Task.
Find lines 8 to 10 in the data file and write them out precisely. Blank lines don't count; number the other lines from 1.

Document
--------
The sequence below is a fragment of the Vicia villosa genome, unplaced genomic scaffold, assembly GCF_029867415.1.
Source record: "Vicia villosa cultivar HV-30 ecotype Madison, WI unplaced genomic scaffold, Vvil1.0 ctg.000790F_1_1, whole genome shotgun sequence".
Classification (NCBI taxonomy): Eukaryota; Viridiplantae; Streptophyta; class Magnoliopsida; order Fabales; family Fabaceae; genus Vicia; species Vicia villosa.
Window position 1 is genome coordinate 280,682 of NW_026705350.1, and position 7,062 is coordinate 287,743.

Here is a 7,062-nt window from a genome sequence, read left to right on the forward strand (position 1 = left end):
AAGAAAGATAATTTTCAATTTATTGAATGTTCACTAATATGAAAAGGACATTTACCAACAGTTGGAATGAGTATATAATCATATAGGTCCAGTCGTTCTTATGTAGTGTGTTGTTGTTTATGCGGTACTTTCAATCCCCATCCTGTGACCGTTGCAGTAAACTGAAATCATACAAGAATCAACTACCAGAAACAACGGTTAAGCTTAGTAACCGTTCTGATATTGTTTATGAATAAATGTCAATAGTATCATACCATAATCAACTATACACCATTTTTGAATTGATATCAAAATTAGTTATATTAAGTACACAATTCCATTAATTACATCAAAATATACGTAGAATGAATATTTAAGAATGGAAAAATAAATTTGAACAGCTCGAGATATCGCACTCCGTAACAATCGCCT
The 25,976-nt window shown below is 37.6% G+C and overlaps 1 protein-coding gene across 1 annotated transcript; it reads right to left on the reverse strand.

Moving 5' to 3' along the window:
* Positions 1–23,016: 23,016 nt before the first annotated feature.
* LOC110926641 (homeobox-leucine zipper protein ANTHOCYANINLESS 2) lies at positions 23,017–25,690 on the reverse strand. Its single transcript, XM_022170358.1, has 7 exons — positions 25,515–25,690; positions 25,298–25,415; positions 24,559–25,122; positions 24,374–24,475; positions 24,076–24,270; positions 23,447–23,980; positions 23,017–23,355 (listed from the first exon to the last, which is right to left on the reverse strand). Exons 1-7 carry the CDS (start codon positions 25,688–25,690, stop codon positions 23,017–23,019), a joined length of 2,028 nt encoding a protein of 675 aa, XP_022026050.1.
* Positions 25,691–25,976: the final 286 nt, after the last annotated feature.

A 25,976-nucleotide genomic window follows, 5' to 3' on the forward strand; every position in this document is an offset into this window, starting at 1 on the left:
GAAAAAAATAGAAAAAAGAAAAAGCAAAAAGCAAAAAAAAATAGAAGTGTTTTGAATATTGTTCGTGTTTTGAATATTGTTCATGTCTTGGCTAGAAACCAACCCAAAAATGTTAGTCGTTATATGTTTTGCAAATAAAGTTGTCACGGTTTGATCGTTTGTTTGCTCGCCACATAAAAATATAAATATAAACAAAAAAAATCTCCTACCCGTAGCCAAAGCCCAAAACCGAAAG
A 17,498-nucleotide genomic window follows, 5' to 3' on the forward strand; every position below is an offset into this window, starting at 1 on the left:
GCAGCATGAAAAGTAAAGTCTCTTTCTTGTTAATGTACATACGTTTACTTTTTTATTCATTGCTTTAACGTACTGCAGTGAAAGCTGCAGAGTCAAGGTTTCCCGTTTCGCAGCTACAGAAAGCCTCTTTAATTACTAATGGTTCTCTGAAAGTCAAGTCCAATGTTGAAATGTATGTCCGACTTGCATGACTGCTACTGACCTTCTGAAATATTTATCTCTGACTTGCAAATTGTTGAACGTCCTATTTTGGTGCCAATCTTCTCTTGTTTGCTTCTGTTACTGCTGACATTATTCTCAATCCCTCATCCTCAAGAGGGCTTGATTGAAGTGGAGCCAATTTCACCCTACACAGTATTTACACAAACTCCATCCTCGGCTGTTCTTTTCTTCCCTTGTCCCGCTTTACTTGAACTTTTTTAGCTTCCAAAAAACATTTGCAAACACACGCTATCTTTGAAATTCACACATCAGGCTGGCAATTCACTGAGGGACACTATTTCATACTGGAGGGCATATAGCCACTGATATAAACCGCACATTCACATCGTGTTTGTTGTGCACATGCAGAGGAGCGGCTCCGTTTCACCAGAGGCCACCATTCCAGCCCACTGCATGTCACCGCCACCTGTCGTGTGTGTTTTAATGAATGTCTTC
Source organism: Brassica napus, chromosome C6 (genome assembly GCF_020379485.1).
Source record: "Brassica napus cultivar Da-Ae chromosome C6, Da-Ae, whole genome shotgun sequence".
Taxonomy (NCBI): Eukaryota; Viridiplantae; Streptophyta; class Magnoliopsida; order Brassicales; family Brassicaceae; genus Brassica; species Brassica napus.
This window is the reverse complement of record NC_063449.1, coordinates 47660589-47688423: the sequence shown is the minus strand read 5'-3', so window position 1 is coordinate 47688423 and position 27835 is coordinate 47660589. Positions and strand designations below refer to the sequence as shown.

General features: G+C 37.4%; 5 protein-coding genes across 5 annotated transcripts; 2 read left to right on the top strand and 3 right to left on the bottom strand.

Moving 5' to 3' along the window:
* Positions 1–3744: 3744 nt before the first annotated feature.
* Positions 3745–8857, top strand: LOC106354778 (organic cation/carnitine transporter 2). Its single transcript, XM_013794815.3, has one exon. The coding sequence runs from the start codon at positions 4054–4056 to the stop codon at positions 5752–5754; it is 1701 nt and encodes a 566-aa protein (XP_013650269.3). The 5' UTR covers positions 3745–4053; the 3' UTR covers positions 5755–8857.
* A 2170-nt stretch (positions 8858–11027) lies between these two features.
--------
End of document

Moving 5' to 3' along the window:
* Positions 1–23,016: 23,016 nt before the first annotated feature.
* LOC110926641 (homeobox-leucine zipper protein ANTHOCYANINLESS 2) lies at positions 23,017–25,690 on the reverse strand. Its single transcript, XM_022170358.1, has 7 exons — positions 25,515–25,690; positions 25,298–25,415; positions 24,559–25,122; positions 24,374–24,475; positions 24,076–24,270; positions 23,447–23,980; positions 23,017–23,355 (listed from the first exon to the last, which is right to left on the reverse strand). Exons 1-7 carry the CDS (start codon positions 25,688–25,690, stop codon positions 23,017–23,019), a joined length of 2,028 nt encoding a protein of 675 aa, XP_022026050.1.